Jane’s thought of marriage shows that they are far from the Christian marriage, because as a result of their life together they could not become single whole, as it is provided by Christianity values. Jane and her husband Mark are like two egoists, who desire to be loved, but do nothing for this.
Communicating with the friend about marital life, Jane acknowledges that she would never be a good wife. At first Jane appeals to the ideals of feminism, in which she found her comfort. Jane tries to become the leader. It is when she met Ransom. Jane sees real man in him and feels herself a weak woman beside him. In this aspect we see the ideas of Christianity. According to them, a woman must obey her man. Jane decided to follow Ransom and she moved to Ransom’s boarding house and lived several days in the Christian association. Here she faced the labour distribution. Men performed heavy work, women – home work. Under these conditions Jane radically changed her understanding of life and marriage. In this simple ordered course of social existence she had a lot of time to think about children, obedience to a husband and God. She could become more sensible and does not wish to take initiative in her hands more. The culmination of Jane’s changes was Venus appearance, which descended in order to bless woman’s essence. It is not accidentally that Venus appears when Jane was baptized and substantially changed her attitude to Mark and marriage. Venus rise, oppositely, symbolizes the completeness of the initiation rite, i.e. the relation of Jane as a woman ready to the real Christian marriage and motherhood. After Jane began to believe in God, her faith made her accept the after-death life as reality, e.g.:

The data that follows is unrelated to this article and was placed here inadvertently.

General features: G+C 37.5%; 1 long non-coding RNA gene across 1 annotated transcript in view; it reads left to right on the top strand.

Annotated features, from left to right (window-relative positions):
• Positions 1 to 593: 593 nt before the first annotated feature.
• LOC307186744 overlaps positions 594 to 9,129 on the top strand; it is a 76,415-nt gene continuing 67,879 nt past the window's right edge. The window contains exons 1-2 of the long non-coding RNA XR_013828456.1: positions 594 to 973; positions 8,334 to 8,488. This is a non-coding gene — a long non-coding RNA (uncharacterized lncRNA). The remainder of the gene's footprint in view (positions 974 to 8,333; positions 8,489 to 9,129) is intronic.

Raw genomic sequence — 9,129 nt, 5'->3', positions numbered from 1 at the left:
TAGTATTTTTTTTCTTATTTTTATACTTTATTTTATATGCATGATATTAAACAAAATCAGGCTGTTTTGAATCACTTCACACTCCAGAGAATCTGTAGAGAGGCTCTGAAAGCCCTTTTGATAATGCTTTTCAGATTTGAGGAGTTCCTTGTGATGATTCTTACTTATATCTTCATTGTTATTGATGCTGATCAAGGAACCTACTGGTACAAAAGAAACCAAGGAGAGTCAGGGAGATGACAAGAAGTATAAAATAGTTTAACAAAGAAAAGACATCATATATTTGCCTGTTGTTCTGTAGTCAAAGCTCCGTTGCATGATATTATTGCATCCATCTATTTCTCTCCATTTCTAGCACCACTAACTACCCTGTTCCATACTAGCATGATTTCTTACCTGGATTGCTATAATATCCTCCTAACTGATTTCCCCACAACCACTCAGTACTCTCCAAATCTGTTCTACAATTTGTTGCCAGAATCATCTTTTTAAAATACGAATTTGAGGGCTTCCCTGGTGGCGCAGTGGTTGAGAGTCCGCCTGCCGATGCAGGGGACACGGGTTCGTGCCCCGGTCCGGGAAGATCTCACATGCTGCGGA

“Maleldil might be, quite simply and crudely, God. There might be a life after death: a Heaven: a Hell.” (THS, p. 214).
The readers can see that Jane is transformed inside, not always after her own will, but since she first met Dr. Ransom, the strange unknown feelings raised up inside her at this meeting. During communication with Dr. Ransom, Jane Studdock understood clearly that she has a creator and has certain purpose in life. She realizes she was created to be owned and used by her creator. She felt the experience of spiritual transformation. This is very important moment in the story because, if Jane’s heart didn’t changed, she would never be able to love Mark with all her devotedness.
1.3 Ransom as Pendragon and Jesus Christ